It’s his very first retrospective in a major French museum. Thomas Houseago was born in Leeds (Great-Britain) in 1872; he works and lives in Los Angeles since 2013. Unknown by the general public, Thomas Houseago is a major actor in contemporary architecture. Multiplying the experiences and the materials (the man works wood, plaster, metal, concrete and bronze), he’s obsessed with a particular shape: human figure.
As an outcome? His work is easily identifiable. Thomas Houseago creates standing silhouettes, leaning or lying silhouettes with indistinctive traits. The material is raw, sometimes concrete strings come out of the torso, sometimes the plaster is kneaded, used, carved. We clearly see where he put his hands and tools on his sculptures that gladly make two or more different materials talk.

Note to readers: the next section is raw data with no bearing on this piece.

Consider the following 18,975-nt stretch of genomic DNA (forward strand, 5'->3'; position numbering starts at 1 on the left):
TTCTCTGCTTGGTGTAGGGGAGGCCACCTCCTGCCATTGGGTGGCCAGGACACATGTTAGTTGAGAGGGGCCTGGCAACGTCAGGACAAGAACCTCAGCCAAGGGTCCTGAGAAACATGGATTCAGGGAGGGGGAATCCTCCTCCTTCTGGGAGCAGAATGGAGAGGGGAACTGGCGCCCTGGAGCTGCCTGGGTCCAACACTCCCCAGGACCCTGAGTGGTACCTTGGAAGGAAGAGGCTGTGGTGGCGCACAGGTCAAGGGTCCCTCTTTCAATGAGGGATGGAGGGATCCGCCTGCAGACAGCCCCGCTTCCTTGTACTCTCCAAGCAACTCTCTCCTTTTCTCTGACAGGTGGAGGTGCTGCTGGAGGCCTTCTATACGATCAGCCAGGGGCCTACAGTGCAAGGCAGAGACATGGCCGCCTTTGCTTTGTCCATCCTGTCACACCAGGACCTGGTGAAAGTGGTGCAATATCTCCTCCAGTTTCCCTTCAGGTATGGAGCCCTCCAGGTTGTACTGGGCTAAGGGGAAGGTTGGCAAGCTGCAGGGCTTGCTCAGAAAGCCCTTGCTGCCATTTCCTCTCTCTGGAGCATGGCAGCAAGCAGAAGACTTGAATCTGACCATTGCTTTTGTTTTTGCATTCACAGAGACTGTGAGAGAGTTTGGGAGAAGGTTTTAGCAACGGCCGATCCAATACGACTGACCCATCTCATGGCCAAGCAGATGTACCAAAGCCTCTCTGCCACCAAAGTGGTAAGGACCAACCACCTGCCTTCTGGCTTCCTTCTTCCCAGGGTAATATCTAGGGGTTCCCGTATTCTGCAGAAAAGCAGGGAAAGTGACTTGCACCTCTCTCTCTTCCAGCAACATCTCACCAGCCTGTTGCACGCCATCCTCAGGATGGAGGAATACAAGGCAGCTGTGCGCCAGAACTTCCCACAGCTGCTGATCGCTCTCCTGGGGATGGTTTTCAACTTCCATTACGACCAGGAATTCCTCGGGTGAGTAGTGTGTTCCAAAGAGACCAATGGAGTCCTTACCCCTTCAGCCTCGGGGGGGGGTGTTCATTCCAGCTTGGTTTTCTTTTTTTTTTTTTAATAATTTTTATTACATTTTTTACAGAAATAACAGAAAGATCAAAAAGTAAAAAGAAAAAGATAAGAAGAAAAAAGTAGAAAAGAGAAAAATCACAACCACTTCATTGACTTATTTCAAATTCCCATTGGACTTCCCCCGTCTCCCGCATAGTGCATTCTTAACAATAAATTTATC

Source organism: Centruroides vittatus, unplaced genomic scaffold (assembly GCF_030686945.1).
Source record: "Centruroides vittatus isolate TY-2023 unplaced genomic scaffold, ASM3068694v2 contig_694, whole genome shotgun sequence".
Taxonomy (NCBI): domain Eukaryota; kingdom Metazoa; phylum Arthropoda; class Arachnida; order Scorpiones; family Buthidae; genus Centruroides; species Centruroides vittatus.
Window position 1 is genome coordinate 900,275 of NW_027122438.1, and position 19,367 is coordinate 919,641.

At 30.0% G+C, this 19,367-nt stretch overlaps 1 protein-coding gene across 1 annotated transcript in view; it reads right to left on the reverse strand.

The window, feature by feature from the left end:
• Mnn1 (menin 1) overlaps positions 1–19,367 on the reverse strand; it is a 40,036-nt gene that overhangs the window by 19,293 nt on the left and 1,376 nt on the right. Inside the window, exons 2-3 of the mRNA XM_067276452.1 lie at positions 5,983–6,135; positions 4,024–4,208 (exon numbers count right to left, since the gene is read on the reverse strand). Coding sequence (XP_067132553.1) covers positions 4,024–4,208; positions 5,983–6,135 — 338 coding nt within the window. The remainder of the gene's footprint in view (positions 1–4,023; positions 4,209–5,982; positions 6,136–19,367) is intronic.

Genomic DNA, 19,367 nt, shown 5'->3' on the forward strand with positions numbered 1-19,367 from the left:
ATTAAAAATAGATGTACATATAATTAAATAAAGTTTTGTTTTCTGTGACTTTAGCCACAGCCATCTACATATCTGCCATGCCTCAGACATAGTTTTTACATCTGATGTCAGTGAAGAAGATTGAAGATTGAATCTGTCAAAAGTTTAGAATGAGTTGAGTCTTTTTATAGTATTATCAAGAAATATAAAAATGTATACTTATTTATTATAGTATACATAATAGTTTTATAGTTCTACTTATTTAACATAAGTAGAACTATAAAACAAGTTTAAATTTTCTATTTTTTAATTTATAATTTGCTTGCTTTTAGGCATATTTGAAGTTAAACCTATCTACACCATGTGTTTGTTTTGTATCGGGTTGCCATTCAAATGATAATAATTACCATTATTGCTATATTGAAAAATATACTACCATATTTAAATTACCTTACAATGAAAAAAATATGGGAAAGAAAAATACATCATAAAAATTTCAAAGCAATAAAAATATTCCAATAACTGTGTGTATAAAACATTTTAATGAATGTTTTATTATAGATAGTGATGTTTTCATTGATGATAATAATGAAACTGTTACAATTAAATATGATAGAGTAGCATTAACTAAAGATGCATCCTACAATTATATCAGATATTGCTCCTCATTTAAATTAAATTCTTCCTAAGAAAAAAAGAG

Impressive, his sculptures are often monumental. They are slightly dizzying for whoever looks at them for a while because they carry something essentially human, a flaw that is also a force.
City of Paris Museum of Modern Art perfectly promotes this singular work. An exhibition you don’t want to miss.
Picture: Thomas Houseago, Serpent (detail), 2008, Collection Baron Guillaume Kervyn de Volkaersbeke © Thomas Houseago. Photo: Fredrik Nilsen ©ADAGP, Paris 2018
From 15 March 2019 to 14 July 2019
Musée d'art moderne de la ville de Paris
12 Avenue de New York
75116 Paris 16